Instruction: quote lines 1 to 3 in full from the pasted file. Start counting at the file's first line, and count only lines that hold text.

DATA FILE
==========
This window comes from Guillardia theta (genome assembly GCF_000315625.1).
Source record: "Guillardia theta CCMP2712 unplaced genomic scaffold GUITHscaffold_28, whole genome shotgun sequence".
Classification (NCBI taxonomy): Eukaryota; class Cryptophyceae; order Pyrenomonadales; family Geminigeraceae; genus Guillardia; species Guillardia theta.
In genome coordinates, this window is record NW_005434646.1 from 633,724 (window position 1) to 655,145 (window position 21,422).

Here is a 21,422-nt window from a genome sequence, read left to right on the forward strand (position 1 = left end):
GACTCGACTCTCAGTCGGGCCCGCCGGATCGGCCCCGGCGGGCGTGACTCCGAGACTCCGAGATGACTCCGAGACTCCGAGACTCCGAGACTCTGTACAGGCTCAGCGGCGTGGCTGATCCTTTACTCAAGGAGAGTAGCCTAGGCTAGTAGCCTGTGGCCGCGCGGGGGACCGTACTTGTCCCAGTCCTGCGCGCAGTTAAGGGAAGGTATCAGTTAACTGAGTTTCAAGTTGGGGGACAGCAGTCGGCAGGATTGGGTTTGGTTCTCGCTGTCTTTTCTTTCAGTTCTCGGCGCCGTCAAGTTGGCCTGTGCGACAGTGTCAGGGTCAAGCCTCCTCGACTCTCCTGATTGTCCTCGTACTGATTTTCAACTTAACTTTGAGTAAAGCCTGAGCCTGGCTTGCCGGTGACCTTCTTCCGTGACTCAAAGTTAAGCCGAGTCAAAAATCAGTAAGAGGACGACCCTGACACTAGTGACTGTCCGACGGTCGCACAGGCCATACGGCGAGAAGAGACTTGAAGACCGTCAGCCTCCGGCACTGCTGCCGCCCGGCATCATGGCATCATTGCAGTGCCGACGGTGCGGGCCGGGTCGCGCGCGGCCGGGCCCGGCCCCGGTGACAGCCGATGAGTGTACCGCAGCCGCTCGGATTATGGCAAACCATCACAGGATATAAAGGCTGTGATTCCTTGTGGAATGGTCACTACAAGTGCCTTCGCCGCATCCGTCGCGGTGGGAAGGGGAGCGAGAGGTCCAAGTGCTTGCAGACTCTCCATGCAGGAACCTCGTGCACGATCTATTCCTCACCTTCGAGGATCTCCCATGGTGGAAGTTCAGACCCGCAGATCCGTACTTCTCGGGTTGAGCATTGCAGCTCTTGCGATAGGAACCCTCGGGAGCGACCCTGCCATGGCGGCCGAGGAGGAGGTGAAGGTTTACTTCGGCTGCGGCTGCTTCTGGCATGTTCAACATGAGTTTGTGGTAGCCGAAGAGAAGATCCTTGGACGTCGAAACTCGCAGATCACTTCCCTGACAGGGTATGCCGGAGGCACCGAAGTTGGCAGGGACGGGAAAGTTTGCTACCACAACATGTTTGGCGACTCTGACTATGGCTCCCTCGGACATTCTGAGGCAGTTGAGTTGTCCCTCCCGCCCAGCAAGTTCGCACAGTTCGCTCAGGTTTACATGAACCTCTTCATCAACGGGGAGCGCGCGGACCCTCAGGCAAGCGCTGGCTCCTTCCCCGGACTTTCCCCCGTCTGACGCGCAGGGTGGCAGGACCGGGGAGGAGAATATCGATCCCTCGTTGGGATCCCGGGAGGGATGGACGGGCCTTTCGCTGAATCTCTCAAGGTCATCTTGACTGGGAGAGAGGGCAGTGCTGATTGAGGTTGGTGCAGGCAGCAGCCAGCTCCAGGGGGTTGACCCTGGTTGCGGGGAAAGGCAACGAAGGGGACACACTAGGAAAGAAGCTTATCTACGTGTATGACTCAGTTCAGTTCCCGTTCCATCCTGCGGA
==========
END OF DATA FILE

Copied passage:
This window comes from Guillardia theta (genome assembly GCF_000315625.1).
Source record: "Guillardia theta CCMP2712 unplaced genomic scaffold GUITHscaffold_28, whole genome shotgun sequence".
Classification (NCBI taxonomy): Eukaryota; class Cryptophyceae; order Pyrenomonadales; family Geminigeraceae; genus Guillardia; species Guillardia theta.